The falls look beautiful, don't they? Makes you want to grab a cold one and sit right in the middle of a refreshing stream of water straight down from the Highlands, doesn't it? Go right ahead and jump in! And then you'll be dead from pneumonia in about 5 minutes. That water is COOOOOLD. That's the problem with Scotland - so many beautiful lochs, streams and waterfalls, but YOU CAN'T GO IN because you'll freeze your nuts off. Alas.  I stopped for a quick bite to eat in Aberfeldy, home of the famous Birks of Aberfeldy, as immortalized by Scotland's second greatest poet, Robert Burns (Here's the greatest, in case you couldn't figure it out).

As you can see, I took a picture of another waterfall. I was still excited by seeing gentle mountain streams. How naive I was.

Now, here I have to make a confession, because I didn't actually get to the famous spot where Robert Burns sat and wrote "The Birks of Aberfeldy." Come on - it was like a mile hike away! Not that I minded walking a mile, but I didn't want to lose any more daylight by killin' time going to see a bunch of trees!

The other ongoing feature of this trip, other than the waterfalls, was castles. Immediately after I left Aberfeldy, I saw a sign for a castle and pulled over for a photo op.

Car and castle. 

Car and castle. 

There was a wedding about to take place at the castle, so it was closed. But, just to make sure, I went up and knocked on the comically large doorknobs.

But that's another thing about Scotland, you'll just be driving around and run into a 500 year old castle.

But the biggest surprise was waiting for me just around the bend.

For you see, I was about to discover something that many had heard about but few had experienced, yes, my friends, I stumbled upon a town so lifeless, so boring, and just downright unexciting that it was given the name, "Dull."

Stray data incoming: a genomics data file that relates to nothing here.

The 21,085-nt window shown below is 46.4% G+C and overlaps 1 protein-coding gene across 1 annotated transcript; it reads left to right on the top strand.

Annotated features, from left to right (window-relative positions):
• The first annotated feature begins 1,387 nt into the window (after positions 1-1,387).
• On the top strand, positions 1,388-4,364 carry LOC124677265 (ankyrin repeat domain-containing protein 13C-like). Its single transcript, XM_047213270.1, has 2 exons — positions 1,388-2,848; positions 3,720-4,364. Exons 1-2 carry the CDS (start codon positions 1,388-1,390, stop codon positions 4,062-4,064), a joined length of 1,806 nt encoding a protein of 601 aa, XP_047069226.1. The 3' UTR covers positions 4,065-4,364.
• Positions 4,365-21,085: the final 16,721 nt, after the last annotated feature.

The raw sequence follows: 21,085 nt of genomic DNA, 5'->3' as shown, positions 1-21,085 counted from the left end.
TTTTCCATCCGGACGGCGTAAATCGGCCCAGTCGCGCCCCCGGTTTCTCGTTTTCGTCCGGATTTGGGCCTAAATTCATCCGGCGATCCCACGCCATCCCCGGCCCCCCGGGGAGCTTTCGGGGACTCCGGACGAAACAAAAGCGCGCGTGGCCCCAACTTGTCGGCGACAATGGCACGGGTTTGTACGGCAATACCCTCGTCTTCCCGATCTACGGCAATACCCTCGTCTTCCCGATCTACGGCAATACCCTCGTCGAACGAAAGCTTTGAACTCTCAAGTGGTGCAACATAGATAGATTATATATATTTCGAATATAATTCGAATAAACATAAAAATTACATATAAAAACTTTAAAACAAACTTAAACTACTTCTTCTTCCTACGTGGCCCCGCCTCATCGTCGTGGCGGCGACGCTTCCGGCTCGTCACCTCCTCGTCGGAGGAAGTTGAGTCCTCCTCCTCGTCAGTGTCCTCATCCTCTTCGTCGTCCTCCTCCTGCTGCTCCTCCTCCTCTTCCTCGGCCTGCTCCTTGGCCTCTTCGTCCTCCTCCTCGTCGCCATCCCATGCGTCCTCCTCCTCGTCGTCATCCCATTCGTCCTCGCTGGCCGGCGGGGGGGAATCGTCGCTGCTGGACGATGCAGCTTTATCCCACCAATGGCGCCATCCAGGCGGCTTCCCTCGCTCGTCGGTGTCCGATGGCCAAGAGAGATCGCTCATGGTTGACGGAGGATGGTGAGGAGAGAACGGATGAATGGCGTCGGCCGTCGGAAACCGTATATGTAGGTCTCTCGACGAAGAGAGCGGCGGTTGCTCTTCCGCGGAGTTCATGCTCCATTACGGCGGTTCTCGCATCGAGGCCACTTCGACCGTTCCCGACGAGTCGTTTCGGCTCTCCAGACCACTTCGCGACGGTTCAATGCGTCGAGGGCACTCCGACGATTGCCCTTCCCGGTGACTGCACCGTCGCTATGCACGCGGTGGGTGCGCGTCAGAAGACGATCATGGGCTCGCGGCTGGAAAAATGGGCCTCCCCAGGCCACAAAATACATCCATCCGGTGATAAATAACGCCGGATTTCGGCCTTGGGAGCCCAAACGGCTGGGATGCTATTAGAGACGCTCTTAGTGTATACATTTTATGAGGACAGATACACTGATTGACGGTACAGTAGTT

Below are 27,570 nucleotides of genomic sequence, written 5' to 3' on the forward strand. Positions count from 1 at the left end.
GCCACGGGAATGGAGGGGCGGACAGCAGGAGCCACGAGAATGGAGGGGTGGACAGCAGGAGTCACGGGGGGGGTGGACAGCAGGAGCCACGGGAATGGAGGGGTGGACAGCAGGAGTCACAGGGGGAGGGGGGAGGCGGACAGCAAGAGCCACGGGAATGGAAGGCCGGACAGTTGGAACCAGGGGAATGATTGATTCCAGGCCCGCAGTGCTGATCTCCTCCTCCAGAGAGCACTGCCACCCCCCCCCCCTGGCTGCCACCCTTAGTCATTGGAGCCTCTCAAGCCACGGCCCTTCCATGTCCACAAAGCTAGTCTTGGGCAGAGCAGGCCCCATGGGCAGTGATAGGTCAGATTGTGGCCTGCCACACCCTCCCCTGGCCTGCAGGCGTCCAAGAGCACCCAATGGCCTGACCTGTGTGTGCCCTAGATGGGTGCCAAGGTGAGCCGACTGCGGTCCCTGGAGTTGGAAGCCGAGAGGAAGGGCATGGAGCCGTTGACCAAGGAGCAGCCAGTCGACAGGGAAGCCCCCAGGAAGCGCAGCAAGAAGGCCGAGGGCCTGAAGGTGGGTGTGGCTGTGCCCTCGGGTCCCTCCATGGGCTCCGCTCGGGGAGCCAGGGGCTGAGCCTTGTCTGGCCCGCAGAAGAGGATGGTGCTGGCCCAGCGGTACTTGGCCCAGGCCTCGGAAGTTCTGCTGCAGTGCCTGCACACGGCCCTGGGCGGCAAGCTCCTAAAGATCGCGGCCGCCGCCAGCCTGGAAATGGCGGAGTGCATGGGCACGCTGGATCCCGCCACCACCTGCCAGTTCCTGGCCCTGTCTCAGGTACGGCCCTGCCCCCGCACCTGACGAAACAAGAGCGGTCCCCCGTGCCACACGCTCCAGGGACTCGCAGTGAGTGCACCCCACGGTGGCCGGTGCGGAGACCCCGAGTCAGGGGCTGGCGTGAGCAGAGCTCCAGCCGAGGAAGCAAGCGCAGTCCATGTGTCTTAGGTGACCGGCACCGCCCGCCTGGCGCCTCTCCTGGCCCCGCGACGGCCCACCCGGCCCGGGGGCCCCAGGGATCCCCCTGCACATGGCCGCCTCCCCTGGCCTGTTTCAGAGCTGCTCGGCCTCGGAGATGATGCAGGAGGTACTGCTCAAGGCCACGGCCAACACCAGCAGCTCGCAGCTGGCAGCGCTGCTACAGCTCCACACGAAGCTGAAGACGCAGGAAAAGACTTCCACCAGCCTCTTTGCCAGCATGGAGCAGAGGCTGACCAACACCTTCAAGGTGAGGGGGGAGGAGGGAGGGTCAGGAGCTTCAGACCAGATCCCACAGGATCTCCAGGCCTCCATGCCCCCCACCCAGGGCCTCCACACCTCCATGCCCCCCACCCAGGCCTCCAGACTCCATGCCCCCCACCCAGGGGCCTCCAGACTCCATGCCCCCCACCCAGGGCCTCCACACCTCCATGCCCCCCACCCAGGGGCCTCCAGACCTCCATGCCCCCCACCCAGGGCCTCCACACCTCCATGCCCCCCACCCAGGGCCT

The opportunity was too good to pass up, so I steered off the road and went to experience everything that Dull had to offer.

Which, in fact, wasn't that much. I don't know if I ever even drove through Dull, since there wasn't a sign for the village proper.

Which way to boredom? 

Which way to boredom? 

So, if I drove through Dull, it was a pretty forgettable collection of farmhouses.

In other words, pretty dull.

(The Guardian ran a story about Dull just a few weeks after I was here. I think I might have to sue.)

The trip to Killin will continue with the next post! 

The "Secret" Bunker!


Of course, the funniest thing about "The Secret Bunker" is the name. I first noticed the sign along side the road on the way to Edinburgh. Right there in the brown color used for all the tourist attraction signs - THIS WAY TO SCOTLAND'S SECRET BUNKER. So, technically the name isn't even correct. It should be Scotland's FORMERLY Secret Bunker. Because the signs basically tell you EXACTLY how to get to the "Secret" bunker.

The bunker is located near Leuchars RAF Base, which is one of largest bases in Scotland and home to the interceptor team keeping the UK safe. It's also probably where the Russkies were going to come, if they ever sent planes this way, so it was a pretty big deal during the Cold War. But, now that we won said Cold War, the UK government is closing the base and kicking everyone out.

Creepy railway station!

Creepy railway station!

Which is a little bit sad for pool old Leuchars. Not only have they lost their Royal Air Force base, but they also have one of the saddest looking stations in all of the UK (see sad photo to left). It's nothing more than a building in the middle of a field next to a car park.

I mean, come on! This is where the future KING of the whole UK would have gotten off the train to go to St. Andrews (if the King ever took the train). Even Dundee at least has a pub in the train station!

Once you pass through Leuchars, all you got to do to find the "Secret" Bunker is to follow the signs.

This is where it really starts to get creepy. The access to the "Secret" bunker is through an innocuous looking farmhouse standing in the middle of a field. They've even got cows grazing around the grass to give it an air of tranquility. Of course, since the "Secret" Bunker is now a tourist attraction, not only do the signs give away the farmhouse, but also the fact that there are tanks, armored cars, portable radar installations and a Soviet SA-2 Surface to Air Missile.